USENIX Symposium on Internet Technologies and Systems, 1997
Salamander: A Push-based Distribution Substrate for Internet Applications
G. Robert Malan, Farnam Jahanian, and Sushila Subramanian
University of Michigan
The Salamander distribution system is a wide-area network data dissemination
substrate that has been used daily for over a year by several groupware
and webcasting Internet applications. Specifically, Salamander is designed
to support push-based applications and provides a variety of delivery semantics.
These semantics range from basic data delivery, used by the Internet
Performance Measurement and Analysis (IPMA) project, to collaborative
group communication used by the Upper
Atmospheric Research Collaboratory (UARC) project. The Salamander substrate
is designed to accommodate the large variation in Internet connectivity
and client resources through the use of application-specific plug-in modules.
These modules provide a means for placing application code throughout the
distribution network, thereby allowing the application to respond to network
and processor resource constraints near their bottlenecks. The delivery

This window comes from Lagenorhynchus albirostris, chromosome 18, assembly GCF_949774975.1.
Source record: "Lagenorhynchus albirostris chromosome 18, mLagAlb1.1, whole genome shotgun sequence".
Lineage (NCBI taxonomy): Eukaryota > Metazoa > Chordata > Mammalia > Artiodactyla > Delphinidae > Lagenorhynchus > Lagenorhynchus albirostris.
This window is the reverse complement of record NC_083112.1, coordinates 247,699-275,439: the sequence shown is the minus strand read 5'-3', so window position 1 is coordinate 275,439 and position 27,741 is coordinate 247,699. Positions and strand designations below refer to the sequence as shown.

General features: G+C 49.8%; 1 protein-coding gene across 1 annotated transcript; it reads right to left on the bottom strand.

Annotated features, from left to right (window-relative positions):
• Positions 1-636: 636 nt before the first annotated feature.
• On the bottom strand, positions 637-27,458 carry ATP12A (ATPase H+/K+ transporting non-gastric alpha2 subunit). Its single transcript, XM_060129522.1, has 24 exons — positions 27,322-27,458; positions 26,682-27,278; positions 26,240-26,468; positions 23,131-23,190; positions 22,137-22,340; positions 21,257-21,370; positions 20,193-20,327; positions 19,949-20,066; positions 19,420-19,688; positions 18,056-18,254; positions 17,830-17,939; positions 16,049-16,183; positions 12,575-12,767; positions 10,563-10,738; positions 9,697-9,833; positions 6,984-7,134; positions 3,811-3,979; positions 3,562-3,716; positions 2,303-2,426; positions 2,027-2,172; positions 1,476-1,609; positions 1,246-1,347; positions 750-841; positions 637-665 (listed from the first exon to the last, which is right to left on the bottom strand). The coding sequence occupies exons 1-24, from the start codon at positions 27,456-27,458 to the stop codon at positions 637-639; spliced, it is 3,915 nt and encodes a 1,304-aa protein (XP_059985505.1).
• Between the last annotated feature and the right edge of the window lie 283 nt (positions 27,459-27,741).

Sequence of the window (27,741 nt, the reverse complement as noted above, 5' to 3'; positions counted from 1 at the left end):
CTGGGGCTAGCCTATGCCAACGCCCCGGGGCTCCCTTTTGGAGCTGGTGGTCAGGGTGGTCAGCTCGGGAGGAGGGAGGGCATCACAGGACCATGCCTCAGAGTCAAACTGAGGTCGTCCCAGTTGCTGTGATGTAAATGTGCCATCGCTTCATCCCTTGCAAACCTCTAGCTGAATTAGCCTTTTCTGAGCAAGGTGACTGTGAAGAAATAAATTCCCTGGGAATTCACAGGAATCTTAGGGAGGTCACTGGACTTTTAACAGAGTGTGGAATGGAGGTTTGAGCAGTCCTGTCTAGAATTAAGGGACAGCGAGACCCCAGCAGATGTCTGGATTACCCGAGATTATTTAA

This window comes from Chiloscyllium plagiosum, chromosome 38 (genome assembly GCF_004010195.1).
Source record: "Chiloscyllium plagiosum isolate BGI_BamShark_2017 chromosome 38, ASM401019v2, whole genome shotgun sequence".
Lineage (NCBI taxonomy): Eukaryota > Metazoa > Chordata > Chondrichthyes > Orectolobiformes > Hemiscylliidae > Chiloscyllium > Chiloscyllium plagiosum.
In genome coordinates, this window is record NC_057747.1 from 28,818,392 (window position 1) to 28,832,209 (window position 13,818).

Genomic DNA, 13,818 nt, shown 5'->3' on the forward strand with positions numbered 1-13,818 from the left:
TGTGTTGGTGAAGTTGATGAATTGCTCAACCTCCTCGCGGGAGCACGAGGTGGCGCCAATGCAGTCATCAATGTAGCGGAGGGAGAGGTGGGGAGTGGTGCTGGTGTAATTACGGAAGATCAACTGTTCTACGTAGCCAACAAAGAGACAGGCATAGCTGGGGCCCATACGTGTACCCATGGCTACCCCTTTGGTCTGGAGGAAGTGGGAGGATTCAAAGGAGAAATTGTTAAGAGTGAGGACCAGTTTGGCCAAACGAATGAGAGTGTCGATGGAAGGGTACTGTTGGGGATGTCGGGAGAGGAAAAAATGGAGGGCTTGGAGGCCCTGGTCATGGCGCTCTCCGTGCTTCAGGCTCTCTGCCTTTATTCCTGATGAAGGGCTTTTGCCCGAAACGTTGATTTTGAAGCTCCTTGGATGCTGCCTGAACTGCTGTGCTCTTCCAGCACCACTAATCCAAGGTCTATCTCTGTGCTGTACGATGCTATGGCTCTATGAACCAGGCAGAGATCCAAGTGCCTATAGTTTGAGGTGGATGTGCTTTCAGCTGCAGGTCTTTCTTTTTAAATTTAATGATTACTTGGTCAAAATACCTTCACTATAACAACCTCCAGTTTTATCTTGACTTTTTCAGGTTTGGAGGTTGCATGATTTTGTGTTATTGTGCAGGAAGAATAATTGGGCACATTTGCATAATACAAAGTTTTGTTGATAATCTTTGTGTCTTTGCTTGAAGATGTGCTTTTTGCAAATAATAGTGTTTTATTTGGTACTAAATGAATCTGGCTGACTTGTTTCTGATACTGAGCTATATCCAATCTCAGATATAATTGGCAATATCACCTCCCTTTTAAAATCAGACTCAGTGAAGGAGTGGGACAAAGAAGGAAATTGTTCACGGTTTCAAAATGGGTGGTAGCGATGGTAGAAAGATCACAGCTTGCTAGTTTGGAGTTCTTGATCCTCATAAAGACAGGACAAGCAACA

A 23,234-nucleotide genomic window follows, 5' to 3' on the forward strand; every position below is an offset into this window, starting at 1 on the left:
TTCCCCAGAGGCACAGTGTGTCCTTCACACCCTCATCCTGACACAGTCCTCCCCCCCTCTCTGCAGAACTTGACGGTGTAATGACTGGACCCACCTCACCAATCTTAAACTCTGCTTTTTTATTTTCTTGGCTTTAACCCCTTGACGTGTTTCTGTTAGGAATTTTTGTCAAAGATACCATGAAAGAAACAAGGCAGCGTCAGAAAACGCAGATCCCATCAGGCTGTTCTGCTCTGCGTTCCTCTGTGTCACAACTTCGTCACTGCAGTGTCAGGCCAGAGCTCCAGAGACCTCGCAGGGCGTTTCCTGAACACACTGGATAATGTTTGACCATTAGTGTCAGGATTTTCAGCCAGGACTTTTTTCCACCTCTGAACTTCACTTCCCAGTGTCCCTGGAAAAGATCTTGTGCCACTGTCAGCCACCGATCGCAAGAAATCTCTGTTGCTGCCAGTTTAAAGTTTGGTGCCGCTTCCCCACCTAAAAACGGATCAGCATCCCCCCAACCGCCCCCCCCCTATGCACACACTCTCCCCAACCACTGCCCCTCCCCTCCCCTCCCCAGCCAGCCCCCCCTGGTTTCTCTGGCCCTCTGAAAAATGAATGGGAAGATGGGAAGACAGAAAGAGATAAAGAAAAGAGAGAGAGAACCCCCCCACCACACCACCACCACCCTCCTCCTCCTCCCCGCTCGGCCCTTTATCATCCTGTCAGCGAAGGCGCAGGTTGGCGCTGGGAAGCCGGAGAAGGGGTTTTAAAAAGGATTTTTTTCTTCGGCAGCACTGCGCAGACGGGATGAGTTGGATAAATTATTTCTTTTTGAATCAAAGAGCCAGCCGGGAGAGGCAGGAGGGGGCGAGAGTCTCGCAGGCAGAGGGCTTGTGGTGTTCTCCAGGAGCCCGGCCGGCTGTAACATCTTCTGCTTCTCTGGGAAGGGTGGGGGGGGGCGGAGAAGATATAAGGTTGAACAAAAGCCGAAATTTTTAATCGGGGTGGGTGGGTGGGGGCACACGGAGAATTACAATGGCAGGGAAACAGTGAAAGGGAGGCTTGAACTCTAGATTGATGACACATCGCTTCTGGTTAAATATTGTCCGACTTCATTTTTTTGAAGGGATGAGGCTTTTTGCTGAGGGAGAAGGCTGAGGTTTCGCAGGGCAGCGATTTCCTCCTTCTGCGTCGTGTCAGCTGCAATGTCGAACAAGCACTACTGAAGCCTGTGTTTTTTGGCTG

substrate can be tailored by an application for use with a heterogeneous
set of clients. For example the IPMA and UARC projects send and receive
data from: Java applets and applications; Perl, C and C++ applications;
and Unix and Windows 95/NT clients. This paper illustrates the architecture
and design of the Salamander system driven by the needs of its set of current
applications. The main architectural features described include: the data
distribution mechanism, persistent data queries, negotiated push-technology,
resource announcement and discovery, and support for Application-level
Quality of Service policies.
- View the full text of this paper in
HTML form and
- If you need the latest Adobe Acrobat Reader, you can download it from Adobe's site.
- To become a USENIX Member, please see our Membership Information.